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Methionine AminoPeptidase Type-2 Inhibitors Targeting Angiogenesis

[ Vol. 16 , Issue. 13 ]

Author(s):

Tedman Ehlers, Scott Furness, Thomas Philip Robinson, Haizhen A. Zhong, David Goldsmith, Jack Aribser and J. Phillip Bowen   Pages 1478 - 1488 ( 11 )

Abstract:


Angiogenesis has been identified as a crucial process in the development and spread of cancers. There are many regulators of angiogenesis which are not yet fully understood. Methionine aminiopeptidase is a metalloenzyme with two structurally distinct forms in humans, Type-1 (MetAP-1) and Type-2 (MetAP-2). It has been shown that small molecule inhibitors of MetAP-2 suppress endothelial cell proliferation. The initial discovery by Donald Ingber of MetAP-2 inhibition as a potential target in angiogenesis began with a fortuitous observation similar to the discovery of penicillin activity by Sir Alexander Fleming. From a drug design perspective, MetAP-2 is an attractive target. Fumagillin and ovalicin, known natural products, bind with IC50 values in low nanomolar concentrations. Crystal structures of the bound complexes provide 3-dimensional coordinates for advanced computational studies. More recent discoveries have shown other biological activities for MetAP-2 inhibition, which has generated new interests in the design of novel inhibitors. Semisynthetic fumagillin derivatives such as AGM-1470 (TNP-470) have been shown to have better drug properties, but have not been very successful in clinical trials. The rationale and development of novel multicyclic analogs of fumagillin are reviewed.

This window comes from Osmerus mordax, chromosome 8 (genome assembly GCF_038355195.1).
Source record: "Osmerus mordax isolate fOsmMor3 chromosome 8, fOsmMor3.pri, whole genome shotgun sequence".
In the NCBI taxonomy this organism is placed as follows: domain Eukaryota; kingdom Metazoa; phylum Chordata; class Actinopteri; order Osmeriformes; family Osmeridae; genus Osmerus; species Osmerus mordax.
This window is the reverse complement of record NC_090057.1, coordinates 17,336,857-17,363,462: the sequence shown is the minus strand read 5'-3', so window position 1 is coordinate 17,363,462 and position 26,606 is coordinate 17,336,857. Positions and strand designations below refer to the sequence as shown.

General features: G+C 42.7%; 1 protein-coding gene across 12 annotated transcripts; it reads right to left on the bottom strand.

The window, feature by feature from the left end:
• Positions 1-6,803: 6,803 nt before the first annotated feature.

Keywords:

ADME, Angiogenesis, Angiogenic inhibitors, Anti-angiogenic compounds, Cancer, Drug design, Fumagillin, Methionine aminiopeptidase, MetAP-2, Ovalicin, Pharmacophore, Cancer, TNP-470.

Affiliation:

Center for Drug Design, Department of Pharmaceutical Sciences, College of Pharmacy, Mercer University, 3001 Mercer University Drive, Atlanta, Georgia 30341, U.S.A

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